For the first time in five years, UK sales of e-bikes have dipped. Market research firm Mintel does however predict a return to faster growth in the market from 2024 onwards.
E-bike sales have tripled in the past five years from around 55,000 bikes sold in 2017 to 160,000 in 2021. This is however expected to have fallen to an estimated 155,000 bikes in 2022.
The value of the market has risen similarly, from £65m in 2017 to £330m in 2021. The value of 2022 sales is expected to be £310m.
Falling consumer demand and supply chain problems mean the overall cycling market has seen a sharp downturn in the past 18 months. The average cost of an e-bike has also risen by over 25 per cent since the start of COVID-19.
Mintel does however believe that the e-bike downturn will be minor and relatively short-lived with a return to “faster growth” in 2024.
Mintel’s Paul Davies said: “Cost is seen by consumers as the biggest barrier to e-bike sales, and the weakness of the pound is likely to push prices higher in this heavily import-led market.
“Although e-bike customers tend to be relatively affluent, a protracted cost-of-living crisis and income squeeze are likely to delay purchase decisions and some consumers will be priced out of the market. The lack of e-bike purchase subsidies from the government (as seen in other countries) also continues to act as a barrier.”
Cost of living
A YouGov poll in November found that the cost of living is now seen as the foremost motivation for e-bike usage. This echoed the findings of an earlier poll conducted by cycle advocacy campaign Bike is Best, which revealed that 69 per cent of Britons are reconsidering their travel habits with half of respondents declaring that e-bikes are the most 'natural' car replacement.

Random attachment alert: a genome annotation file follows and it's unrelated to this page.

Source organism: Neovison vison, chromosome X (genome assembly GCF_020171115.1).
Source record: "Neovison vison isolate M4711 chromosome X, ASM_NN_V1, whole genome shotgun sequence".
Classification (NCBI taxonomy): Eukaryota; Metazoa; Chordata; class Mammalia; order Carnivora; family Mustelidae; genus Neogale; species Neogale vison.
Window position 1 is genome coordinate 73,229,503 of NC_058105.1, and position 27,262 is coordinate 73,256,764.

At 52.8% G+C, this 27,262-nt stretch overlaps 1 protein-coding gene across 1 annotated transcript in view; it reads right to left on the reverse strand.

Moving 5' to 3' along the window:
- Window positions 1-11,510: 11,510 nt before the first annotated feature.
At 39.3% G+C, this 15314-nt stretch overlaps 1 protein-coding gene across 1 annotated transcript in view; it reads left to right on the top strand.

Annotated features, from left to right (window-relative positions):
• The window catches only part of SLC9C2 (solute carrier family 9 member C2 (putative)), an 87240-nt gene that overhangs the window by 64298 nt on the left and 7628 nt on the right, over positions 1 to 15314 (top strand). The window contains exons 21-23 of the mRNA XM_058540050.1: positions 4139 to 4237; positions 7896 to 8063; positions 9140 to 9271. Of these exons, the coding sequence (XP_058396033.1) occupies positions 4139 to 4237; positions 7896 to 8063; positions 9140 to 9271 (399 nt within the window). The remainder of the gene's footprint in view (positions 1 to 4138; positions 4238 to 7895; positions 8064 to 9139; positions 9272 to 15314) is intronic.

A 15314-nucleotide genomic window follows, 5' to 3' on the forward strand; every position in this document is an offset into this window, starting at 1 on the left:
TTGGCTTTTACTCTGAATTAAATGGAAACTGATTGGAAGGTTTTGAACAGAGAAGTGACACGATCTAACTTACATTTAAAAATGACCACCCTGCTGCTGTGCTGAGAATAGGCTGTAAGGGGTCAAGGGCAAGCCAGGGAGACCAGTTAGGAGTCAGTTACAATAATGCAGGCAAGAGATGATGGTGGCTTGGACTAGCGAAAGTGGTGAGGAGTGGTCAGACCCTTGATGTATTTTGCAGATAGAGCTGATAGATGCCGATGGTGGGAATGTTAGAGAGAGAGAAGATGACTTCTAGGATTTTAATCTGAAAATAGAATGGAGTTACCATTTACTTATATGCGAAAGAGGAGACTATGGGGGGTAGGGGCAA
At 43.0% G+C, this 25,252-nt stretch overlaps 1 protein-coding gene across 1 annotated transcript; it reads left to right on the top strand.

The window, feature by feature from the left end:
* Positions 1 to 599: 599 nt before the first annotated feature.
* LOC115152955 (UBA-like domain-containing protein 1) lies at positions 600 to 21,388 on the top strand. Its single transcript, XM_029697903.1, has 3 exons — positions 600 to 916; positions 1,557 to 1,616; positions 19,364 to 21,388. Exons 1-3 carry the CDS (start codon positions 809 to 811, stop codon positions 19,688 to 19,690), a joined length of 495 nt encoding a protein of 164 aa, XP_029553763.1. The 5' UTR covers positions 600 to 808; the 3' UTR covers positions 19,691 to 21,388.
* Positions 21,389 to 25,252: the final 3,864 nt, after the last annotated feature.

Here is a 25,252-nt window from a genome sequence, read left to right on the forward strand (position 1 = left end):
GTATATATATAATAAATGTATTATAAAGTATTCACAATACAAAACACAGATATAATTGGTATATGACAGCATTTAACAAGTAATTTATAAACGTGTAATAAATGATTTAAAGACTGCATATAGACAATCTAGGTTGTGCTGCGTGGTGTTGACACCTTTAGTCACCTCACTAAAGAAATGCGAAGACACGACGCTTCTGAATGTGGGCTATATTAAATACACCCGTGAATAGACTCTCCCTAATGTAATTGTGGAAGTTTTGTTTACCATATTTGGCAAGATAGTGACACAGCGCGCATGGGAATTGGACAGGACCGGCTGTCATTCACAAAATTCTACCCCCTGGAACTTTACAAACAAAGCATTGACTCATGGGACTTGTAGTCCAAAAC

Mintel’s research found that 55 per cent of consumers agree that the rising cost of petrol and public transport has made e-bikes more appealing, with 44 per cent agreeing that e-bikes/e-scooters should be used to replace short journeys that would otherwise be made using other forms of motor transport.
43 per cent of adults said they would be interested in test-riding an e-bike and 34 per cent would be interested in test-riding an e-scooter.
Around 90 per cent of e-bike sales are hybrid/city bikes or e-MTBs at the moment, but Mintel identifies “significant potential” for e-cargo bikes with 47 per cent of Brits agreeing that they should be used for deliveries in cities instead of vans.
With regards to marketing, Davies added: "Brands would benefit from promoting the ‘wellness plus fun’ angle of e-bikes, positioning health benefits — physical and mental — combined with a focus on how e-bikes bring fun to transport. E-bikes offer a more leisurely option, supplementing the still popular, Lycra-clad, performance cycling ethos."